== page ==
From Harvard to Ktaadn,

Thoreau saw the world through the eyes of a man who was both out of place in his time and our own. Or perhaps he is an ideal petrie dish for both, displaying, in journalistic terms, the sentiments of a amateur naturalist (or in today’s terms, and environmental activist). Preserving in his writing, a contribution to our culture’s twisted sense of a connection to the natural world as a tourist. His observations are at once charming and disconcerting in that they both romanticize the lives of truly wild people and places yet at the same time we may envy his timing to see these places in a more “wild” state than they exist today. While he was content eating alpine berries and hiking for leisure, I can only wonder what the inner dialogue of his companions had been relative to Thoreau, having more experience and work behind them while the educated man went for a stroll or scribbled in his notebook. Though we all love a great story of long lost worlds, I can only refer back to a book I once read, “How Much Should a Person Consume?” by  Ramachandra Guha, which revolved centrally around Eastern and Western perspectives on wilderness, preservation and humans relationship with nature, and how our cultures differ in that respect and who were the central figures who shaped the collective, or in the words of the publisher “offers trenchant critiques of privileged and isolationist proponents of conservation, persuasively arguing for biospheres that care as much for humans as for other species”. At the time I read this I had scarcely been to the Northern Forest, and over this course have seen a few of the different uses and jurisdictions in a vast and humanistically disconnected web of woods, and how the balance of human needs (or wants, and wherever lies the distinction) regulates and influences the health of the forest and it’s non-human inhabitants.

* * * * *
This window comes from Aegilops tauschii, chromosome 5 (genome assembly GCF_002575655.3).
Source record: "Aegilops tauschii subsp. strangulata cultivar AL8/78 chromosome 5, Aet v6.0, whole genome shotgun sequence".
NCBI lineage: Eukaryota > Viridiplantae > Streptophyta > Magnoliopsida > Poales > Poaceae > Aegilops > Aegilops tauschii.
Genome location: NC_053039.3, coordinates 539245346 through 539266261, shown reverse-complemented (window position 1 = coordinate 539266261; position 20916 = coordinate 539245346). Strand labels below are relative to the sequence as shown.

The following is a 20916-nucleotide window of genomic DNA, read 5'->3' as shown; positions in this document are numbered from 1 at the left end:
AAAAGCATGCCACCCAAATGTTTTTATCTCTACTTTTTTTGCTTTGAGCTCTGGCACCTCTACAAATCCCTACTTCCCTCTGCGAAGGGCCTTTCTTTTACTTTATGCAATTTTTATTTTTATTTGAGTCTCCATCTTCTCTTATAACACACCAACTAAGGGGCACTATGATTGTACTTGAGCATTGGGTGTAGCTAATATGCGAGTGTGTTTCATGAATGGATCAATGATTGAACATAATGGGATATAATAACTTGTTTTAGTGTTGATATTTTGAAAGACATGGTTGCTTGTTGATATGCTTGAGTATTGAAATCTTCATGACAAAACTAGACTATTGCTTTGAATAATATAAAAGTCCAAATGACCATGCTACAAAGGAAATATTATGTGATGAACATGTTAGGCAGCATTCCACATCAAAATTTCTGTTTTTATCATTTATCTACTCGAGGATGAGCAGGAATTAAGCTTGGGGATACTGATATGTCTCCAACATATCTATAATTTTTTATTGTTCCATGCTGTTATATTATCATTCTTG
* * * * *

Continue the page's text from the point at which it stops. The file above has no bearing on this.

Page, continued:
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One Response to From Harvard to Ktaadn,

  1. pavel says:

    “It is difficult,” writes Thoreau, “to conceive of a region uninhabited by man.” Though he wrote this shortly after his 1846 trip, Thoreau nonetheless found himself in just such a region, and, literally, found it difficult to conceive. I wonder if we are similarly bound by a need for boundaries, definitions, and prescribed paths as we sketch our own understanding of place. It is place, after all, not space, that we have an affinity for: to make our mark on the unknown, and, through a series of decisions, make whatever might be wild our own.

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